As well as insecticides other methods of controlling mosquito numbers can include odour traps, creating genetically modified infertile mosquitoes and even using tiny predatory crustaceans to eat the larvae.
Prof Hilary Ranson is leading the fight against mosquitoes, at the Liverpool School of Tropical Medicine.
“We need to use an evidence base to then target the breeding sites with things we know will work,” she said.
She says that one approach may exploit the fragile dynamic between the mosquito, the virus and the human.
“When the insect bites an infected person the parasite takes about 10 days to develop in its body.
“The mosquito only has a lifespan of about three weeks so it needs to pick up the pathogen early in its life to pass it on. So anything which reduces the daily survival rate will be effective.”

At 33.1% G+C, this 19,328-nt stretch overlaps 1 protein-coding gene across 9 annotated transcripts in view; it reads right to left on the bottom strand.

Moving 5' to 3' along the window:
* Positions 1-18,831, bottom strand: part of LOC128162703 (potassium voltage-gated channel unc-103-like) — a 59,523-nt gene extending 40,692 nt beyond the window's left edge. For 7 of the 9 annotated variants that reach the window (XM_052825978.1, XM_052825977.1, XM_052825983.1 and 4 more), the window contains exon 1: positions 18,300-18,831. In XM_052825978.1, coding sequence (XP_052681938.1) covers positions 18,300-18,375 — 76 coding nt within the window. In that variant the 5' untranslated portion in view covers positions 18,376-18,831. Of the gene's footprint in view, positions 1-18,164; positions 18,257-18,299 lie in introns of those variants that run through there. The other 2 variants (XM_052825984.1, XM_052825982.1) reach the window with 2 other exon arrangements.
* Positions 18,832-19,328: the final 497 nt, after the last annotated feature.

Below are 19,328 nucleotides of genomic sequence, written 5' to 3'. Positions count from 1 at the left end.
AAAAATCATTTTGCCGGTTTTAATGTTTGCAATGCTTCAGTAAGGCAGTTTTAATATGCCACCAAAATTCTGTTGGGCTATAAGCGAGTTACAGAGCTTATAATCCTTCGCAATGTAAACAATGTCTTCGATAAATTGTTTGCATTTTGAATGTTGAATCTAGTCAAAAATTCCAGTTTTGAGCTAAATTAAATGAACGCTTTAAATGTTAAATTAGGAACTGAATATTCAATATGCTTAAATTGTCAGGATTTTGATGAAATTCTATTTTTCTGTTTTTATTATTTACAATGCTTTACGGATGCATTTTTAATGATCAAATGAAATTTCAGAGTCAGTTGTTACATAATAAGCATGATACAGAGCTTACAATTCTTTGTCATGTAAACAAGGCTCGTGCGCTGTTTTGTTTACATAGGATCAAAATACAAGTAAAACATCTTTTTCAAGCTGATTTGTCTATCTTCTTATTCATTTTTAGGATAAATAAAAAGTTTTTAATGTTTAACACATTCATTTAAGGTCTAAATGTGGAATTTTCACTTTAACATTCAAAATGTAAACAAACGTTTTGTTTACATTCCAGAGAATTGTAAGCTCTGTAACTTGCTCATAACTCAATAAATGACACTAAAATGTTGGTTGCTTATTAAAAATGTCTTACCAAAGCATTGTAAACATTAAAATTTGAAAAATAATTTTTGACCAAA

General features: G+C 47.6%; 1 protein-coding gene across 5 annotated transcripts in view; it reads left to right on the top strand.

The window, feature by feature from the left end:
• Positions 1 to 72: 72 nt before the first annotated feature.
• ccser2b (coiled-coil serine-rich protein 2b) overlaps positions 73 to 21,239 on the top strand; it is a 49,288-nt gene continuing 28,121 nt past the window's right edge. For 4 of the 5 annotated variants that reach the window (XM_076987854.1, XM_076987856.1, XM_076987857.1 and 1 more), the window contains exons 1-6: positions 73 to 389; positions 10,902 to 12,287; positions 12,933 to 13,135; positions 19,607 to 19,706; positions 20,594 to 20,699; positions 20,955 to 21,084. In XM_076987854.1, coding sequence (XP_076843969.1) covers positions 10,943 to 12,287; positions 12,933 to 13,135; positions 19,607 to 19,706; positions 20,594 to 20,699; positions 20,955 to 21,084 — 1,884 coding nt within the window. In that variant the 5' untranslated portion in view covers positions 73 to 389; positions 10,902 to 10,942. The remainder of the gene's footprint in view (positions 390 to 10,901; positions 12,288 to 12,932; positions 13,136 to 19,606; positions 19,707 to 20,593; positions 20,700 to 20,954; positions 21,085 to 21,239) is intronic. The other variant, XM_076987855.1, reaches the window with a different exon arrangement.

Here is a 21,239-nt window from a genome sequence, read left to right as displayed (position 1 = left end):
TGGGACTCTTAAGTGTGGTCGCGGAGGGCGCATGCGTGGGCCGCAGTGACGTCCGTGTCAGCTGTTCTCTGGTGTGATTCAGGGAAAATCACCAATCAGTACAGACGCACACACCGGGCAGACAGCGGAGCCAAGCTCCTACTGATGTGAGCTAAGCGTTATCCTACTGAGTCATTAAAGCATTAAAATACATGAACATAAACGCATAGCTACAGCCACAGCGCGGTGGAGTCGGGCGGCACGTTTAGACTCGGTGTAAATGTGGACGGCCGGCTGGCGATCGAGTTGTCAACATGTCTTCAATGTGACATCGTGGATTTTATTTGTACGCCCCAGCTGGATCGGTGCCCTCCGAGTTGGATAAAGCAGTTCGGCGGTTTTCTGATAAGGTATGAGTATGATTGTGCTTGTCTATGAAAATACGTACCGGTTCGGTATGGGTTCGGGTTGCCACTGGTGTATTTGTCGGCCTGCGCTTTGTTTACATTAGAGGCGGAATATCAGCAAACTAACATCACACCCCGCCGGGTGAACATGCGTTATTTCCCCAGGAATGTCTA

Dr Philip McCall’s aim is to work out which is the best way to eradicate the mosquitoes using insecticides.
Outdoor “fogging”- driving round creating a fine mist of insecticide – is a very visible control method, but is often ineffective. Indoor residual spraying – where insecticide solution is sprayed onto the inside walls of dwellings to repel or kill mosquitoes – is much more effective and strikes at them where they like to hang out.
“We are collaborating with optical engineers to use sophisticated cameras to track individual mosquitoes over time, to look at how they move around in a three dimensional space, where their most favoured sites of resting are.” So thinking like a mosquito could help scientists to control them – by knowing their enemy.
Dr McCall’s advice to anyone travelling to tropical climes? Liberal use of the insecticide Deet.
“It is still the gold standard – concentrations of 40%-50% are fine. You can spray it on to your clothes but do watch plastic – I’ve melted a watch and the handle of a Swiss army penknife. Mosquitoes also don’t like a breeze so keeping the air conditioning on or a fan aimed at your body will help.”